The scalp, despite being an often-neglected area of beauty and personal care, is essential for our health and wellbeing. The condition of the scalp determines the state of the skin in this area as well as our hair, with a healthy environment preventing irritation and disease and promoting optimal hair growth. However, as well as the scalp itself, it is also important to consider the scalp microbiome.
The role of the microbiome in scalp health, and the importance of keeping it balanced, was first recognized by a study investigating the hair follicles of the scalp area in the 1960s. The research identified that, “In the soil the densest populations of microorganisms are in the rhizosphere, the region that surrounds plant roots. The comparable region in the skin is the hair follicle” .
Over years of research, it has come to light that the scalp microbiome has a unique composition of bacteria and yeast which are integral to its health and function. In this blog, we take a look at scalp microbiome composition and how its dynamics influence the skin and hair, taking its role in dandruff as a key example.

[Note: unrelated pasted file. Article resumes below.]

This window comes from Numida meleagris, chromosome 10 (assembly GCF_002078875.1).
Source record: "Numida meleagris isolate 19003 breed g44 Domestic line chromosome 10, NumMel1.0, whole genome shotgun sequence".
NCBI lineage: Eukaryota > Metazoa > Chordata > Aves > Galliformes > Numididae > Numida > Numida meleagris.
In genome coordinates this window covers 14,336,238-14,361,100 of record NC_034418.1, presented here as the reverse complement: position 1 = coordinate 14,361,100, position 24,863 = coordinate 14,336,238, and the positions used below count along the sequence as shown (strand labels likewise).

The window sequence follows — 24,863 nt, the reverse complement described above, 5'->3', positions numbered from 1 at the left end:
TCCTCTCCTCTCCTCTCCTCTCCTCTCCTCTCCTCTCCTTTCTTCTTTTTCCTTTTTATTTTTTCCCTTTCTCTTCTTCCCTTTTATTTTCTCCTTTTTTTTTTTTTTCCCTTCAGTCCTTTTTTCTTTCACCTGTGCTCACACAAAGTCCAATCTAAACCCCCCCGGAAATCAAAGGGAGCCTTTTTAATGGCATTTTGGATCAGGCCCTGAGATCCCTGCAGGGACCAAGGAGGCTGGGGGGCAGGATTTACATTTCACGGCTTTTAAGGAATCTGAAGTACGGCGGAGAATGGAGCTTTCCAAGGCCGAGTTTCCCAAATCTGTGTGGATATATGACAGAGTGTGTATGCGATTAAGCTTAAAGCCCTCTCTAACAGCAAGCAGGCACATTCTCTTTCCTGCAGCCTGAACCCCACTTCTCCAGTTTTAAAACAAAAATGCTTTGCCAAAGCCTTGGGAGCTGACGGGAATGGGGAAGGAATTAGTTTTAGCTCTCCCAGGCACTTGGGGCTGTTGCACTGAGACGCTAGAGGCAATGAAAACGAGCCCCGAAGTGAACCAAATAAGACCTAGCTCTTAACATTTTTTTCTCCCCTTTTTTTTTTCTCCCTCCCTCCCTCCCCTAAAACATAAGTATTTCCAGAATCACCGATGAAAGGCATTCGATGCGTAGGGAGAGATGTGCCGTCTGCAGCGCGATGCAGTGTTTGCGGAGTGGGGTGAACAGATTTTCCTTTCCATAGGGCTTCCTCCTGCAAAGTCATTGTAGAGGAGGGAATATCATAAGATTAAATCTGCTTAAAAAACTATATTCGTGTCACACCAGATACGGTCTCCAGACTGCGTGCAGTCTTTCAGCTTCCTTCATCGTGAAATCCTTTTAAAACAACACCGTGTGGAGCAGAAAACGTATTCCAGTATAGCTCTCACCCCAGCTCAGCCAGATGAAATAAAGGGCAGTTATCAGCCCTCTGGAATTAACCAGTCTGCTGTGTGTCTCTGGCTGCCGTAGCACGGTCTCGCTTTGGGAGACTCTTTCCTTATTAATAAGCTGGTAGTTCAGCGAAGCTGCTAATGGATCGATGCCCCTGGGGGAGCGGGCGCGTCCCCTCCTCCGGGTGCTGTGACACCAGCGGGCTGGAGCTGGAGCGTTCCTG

Scalp microbiome composition
The scalp microbiome is generally less diverse relative to other areas of the body, which tend to have a bigger mix of microbial residents. It is dominated by two key types of bacterial species – Cutibacterium acnes and Staphylococcus epidermidis – both of which are normal residents of healthy skin but can have negative consequences under certain conditions .
Malassezia, a type of yeast, is another key resident of our scalp microbiome. Malassezia are attracted to our scalp as its sebaceous glands, which are present in high concentrations around our hair follicles, produce high levels of lipids that act as a source of food for the yeast. There are many different kinds of Malassezia yeast, but two key species that reside on our scalp are known as Malassezia restricta and Malassezia globosa – each of which are found in varying abundances in populations from different countries .